The boundaries of the treaties and the dates that Father Baraga was in that location
During this time Father Baraga would be hard at work creating books for the natives in the Ojibwe language. In 1837 he published the first Catholic catechism book in the Ojibwe language. He also published a book in French called Abrégé de l'histoire des Indiens de l'Amérique Septentrionale which he would use to elicit help from France to raise funds for the Ojibwe natives. He also started to work with families such as the Cote family who lived moved from the Fond du Lac reservation where Father Baraga had visited in the past to Grand Portage which was on the northwest side of Lake Superior. The Cote family would work with the fur traders of that region to help the Ojibwe's earn money through fishing. In this same year, the Financial Panic of 1837 would begin and would further economically challenge the natives of that region.
1838: The Potawatomi Relocation
The 1837 treaty was also signed by the Potawatomi tribe. Although the treaty did not mention relocation, the government said that the Ojibwe had signed this treaty for this intent. Then, in the year 1838, the Potawatomi tribe of the Ojibwe in lower Michigan and Illinois were forcefully removed from that area by militia. Chiefs Kee-wau-nay and Nas-waw-kay were part of this forced march. Over 40 Ojibwe had passed during this removal, most of which were children. During this removal, Father Benjamin Petit joined the Ojibwe on their 660 mile journey from the homelands to the newly designated lands. Upon their arrival, the Ojibwe (Potawatomi tribe) asked for a priest. At this point, Father Christian Hoecken came and founded St. Mary's Mission at Sugar Creek, Kansas.
Map showing location of Father Baraga at the time of the Potawatomi removal
St. Joseph Mission -
Potawatomi forced removal from St. Joseph Mission area to Kansas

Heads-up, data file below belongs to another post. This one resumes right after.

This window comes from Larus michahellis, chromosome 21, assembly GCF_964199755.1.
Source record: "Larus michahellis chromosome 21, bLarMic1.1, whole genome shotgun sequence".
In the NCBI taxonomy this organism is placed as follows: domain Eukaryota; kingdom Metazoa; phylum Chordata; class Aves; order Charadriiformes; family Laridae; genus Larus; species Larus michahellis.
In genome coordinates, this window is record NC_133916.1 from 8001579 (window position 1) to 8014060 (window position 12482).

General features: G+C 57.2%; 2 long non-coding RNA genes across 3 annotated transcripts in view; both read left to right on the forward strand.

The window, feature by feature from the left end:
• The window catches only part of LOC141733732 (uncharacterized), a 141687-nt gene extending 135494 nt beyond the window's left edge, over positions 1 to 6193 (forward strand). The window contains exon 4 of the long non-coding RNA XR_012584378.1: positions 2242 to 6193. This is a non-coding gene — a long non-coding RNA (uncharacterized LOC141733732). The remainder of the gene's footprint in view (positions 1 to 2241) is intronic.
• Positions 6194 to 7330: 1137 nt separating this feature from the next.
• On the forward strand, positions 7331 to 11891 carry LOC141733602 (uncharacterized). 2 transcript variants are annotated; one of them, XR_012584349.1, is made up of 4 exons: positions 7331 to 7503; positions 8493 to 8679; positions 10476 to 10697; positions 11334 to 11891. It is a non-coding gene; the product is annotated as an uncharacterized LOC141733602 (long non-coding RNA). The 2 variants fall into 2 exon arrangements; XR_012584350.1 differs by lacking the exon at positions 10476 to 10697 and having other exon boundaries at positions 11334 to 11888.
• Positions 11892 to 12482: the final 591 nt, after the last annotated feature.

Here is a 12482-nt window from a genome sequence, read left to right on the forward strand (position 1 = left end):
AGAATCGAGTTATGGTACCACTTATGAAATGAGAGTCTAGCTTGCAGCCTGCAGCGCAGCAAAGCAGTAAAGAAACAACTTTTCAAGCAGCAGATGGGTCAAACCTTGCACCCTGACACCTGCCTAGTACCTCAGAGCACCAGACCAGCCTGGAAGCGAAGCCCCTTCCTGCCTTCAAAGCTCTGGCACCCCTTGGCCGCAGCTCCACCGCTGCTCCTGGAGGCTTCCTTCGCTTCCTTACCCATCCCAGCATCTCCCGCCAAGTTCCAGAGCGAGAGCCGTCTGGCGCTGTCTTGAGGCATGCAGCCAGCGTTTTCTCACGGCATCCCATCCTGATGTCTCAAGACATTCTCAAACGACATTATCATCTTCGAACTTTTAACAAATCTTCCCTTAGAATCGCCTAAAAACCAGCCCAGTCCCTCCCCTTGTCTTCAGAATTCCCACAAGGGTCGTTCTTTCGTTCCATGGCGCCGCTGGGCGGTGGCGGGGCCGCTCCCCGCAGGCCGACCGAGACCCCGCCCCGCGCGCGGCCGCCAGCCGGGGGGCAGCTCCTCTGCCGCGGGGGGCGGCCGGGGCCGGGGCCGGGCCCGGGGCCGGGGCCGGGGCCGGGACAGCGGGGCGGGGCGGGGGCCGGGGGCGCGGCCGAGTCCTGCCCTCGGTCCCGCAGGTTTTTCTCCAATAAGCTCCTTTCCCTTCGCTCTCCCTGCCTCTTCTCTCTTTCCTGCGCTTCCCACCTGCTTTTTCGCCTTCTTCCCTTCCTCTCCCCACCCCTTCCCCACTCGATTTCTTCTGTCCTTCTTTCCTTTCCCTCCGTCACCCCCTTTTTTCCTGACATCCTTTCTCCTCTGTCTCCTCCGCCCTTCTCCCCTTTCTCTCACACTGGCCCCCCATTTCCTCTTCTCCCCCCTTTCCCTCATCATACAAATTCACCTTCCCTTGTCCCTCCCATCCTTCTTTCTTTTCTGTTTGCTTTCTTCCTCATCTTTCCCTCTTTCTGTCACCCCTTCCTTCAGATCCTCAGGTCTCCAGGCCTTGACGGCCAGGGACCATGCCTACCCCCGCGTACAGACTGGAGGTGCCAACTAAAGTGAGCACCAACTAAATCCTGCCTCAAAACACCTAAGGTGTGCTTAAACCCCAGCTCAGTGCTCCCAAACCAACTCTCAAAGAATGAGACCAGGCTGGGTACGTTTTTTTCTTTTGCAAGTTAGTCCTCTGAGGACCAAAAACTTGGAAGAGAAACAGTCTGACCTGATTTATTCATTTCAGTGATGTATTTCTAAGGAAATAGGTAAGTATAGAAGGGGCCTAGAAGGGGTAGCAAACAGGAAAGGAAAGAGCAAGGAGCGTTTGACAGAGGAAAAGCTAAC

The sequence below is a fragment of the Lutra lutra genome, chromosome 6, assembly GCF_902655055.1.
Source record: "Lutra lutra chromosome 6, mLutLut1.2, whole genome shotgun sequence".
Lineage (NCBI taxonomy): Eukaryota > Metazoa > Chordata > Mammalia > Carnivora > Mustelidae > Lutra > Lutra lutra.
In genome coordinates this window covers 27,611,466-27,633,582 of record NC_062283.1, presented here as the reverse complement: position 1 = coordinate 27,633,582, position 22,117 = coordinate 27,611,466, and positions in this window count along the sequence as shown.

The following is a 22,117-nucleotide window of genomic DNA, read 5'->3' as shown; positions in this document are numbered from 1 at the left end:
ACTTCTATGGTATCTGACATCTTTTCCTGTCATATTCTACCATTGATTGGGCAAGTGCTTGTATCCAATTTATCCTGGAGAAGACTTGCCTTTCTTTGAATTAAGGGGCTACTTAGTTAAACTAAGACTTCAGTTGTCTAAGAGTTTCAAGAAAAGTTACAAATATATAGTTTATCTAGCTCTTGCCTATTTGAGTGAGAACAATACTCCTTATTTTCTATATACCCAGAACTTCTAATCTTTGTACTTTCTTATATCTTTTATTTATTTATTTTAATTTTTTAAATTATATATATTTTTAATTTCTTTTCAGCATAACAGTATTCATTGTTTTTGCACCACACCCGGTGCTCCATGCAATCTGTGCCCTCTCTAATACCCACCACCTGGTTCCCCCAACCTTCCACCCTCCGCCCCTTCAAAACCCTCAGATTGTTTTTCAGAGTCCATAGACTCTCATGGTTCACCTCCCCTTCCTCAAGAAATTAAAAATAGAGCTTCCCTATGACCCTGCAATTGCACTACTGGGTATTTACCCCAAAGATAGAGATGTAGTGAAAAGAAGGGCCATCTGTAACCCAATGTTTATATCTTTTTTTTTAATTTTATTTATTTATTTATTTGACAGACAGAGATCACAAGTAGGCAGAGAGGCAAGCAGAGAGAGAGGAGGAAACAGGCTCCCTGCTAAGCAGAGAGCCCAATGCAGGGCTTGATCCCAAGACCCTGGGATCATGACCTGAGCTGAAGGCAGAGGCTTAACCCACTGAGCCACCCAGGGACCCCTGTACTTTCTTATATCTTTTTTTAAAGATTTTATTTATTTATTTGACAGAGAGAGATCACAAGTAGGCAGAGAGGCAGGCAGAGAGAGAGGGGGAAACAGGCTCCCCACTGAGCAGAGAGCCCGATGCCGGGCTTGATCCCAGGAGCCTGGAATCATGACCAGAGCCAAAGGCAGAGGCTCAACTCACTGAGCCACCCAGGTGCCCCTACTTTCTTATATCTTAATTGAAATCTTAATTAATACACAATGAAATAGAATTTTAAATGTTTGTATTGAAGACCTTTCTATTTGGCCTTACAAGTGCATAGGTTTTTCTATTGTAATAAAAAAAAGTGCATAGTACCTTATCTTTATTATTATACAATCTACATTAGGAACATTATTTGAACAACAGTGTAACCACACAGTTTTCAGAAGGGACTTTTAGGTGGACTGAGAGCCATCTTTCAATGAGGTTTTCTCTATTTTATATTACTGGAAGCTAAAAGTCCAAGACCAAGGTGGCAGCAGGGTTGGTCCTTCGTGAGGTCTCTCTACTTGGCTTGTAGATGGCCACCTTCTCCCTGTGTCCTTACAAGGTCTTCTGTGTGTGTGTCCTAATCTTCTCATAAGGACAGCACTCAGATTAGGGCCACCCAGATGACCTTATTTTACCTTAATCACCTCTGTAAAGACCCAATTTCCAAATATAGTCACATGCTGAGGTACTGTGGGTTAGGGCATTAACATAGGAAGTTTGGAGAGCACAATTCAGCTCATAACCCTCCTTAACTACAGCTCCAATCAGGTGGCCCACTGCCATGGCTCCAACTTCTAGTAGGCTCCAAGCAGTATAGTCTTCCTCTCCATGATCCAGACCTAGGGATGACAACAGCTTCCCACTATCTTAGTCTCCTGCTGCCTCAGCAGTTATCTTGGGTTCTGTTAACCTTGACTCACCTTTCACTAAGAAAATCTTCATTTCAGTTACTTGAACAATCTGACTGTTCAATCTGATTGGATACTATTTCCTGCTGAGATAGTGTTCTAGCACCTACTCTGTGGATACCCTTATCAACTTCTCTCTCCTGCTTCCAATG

Father Baraga continued to be hard at work prior to the beginning of this march. At this time he had established St. Joseph's Catholic Church on Madeline Island, worked with Father Pierz to re-establish a mission at Grand Portage. Pierz baptized sixty-four people in this region. Father Baraga had another agent named Pierre Picotte helping to instruct the Ojibwe in the Catechism and preparing them to join the Catholic Church. During that winter Father Baraga composed yet another sermon book in Ojibwe called "Gigikwe-Masinaigan" which contained the epistles and gospels of all the Sundays and holydays of the year. He also had a short history of the old testament and instructive extracts from the four gospels, Acts of the Apostles and the epistles of St. Paul and the other Apostles.
1842: Treaty of La Pointe
"By 1840, population of settlers in Wisconsin had risen to above 130,000 people, but the people voted against statehood four times fearing the higher taxes. Finally in 1848, Wisconsin citizens, envious of the prosperity that federal programs brought to neighboring Midwestern states, voted to approve statehood." (History.com)
Father Baraga would remain on Madeline Island with Chief Buffalo until the completion of another treaty between the federal government and the Ojibwe which directly impacted the region on which Chief Buffalo lived. This was the Treaty of 1842 which was officially proclaimed in 1843. In this same year (1843) Father Baraga's presence was requested by the natives in L'Anse, Michigan prior to this treaty being enacted. At this time Father Baraga changed his main location from La Pointe to L'Anse to be with the natives of that region.
The government wanted to be able to remove the Ojibwe from northern Wisconsin in the 1840s, but the Ojibwe refused to leave their homes. During this timeframe (in 1844), Chief Buffalo passed a pipe to Governor Doty in hopes of obtaining peace. Governor Doty remained in Wisconsin through that year but then was unable to have public support enough to hold the seat. In 1846, Governor Doty returned again as a delegate to Wisconsin's statehood and then was elected to the U.S. house of representatives. In 1849, the Ojibwe chiefs (with Chief Buffalo at that time being around 90 years old), went to Washington to ensure that the government understood that the treaties were not signed as an agreement for removal. Unfortunately, President Taylor refused to listen to them.
1846: Father Baraga's Trek